The materials that constitute Saddam's chemical-weapons "stockpiles" look an awful lot like pesticides, which they indeed resemble.

"Pesticides are the key elements in the chemical-agent arena," Hanson says. "In fact, the general pesticide chemical formula (organophosphate) is the 'grandfather' of modern-day nerve agents."

The United Nations was fully aware that Saddam had established his chemical-weapons plants under the guise of a permitted civilian chemical-industry infrastructure. Plants inspected in the early 1990s as CW production facilities had been set up to appear as if they were producing pesticides, or in the case of a giant plant near Fallujah, chlorine, which is used to produce mustard gas.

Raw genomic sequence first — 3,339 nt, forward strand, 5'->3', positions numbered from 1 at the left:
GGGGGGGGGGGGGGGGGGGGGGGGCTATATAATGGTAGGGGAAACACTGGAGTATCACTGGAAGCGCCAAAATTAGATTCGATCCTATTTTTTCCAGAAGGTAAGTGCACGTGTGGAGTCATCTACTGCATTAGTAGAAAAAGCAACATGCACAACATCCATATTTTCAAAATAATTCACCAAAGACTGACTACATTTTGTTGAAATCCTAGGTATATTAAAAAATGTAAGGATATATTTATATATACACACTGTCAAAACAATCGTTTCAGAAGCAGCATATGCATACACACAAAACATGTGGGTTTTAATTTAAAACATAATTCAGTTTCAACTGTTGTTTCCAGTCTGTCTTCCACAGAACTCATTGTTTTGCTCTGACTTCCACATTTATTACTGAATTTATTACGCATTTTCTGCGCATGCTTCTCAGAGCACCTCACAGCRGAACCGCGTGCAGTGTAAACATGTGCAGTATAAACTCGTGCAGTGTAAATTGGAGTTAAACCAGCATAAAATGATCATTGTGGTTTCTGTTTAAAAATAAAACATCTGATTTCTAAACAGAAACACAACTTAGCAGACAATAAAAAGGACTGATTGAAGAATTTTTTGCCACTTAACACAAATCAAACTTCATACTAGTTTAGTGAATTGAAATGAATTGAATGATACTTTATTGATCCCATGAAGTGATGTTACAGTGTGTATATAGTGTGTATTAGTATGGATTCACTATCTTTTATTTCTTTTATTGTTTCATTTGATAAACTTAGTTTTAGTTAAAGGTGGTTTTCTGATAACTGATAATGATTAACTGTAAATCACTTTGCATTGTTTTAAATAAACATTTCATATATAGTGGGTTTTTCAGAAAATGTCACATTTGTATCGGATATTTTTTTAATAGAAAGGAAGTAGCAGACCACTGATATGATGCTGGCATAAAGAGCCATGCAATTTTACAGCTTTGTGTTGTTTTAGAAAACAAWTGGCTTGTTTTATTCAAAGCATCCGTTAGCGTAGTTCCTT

When coalition forces entered Iraq, "huge warehouses and caches of 'commercial and agricultural' chemicals were seized and painstakingly tested by Army and Marine chemical specialists," Hanson writes. "What was surprising was how quickly the ISG refuted the findings of our ground forces and how silent they have been on the significance of these caches."

Caches of "commercial and agricultural" chemicals don't match the expectation of "stockpiles" of chemical weapons. But, in fact, that is precisely what they are. "At a very minimum," Hanson said, "they were storing the precursors to restart a chemical-warfare program very quickly."

Kay and Duelfer came to a similar conclusion, telling Congress under oath that Saddam had built new facilities and stockpiled the materials to relaunch production of chemical and biological weapons at a moment's notice. At Karbala, U.S. troops stumbled upon 55-gallon drums of pesticides at what appeared to be a very large "agricultural supply" area, Hanson says. Some of the drums were stored in a "camouflaged bunker complex" that was shown to reporters -- with unpleasant results.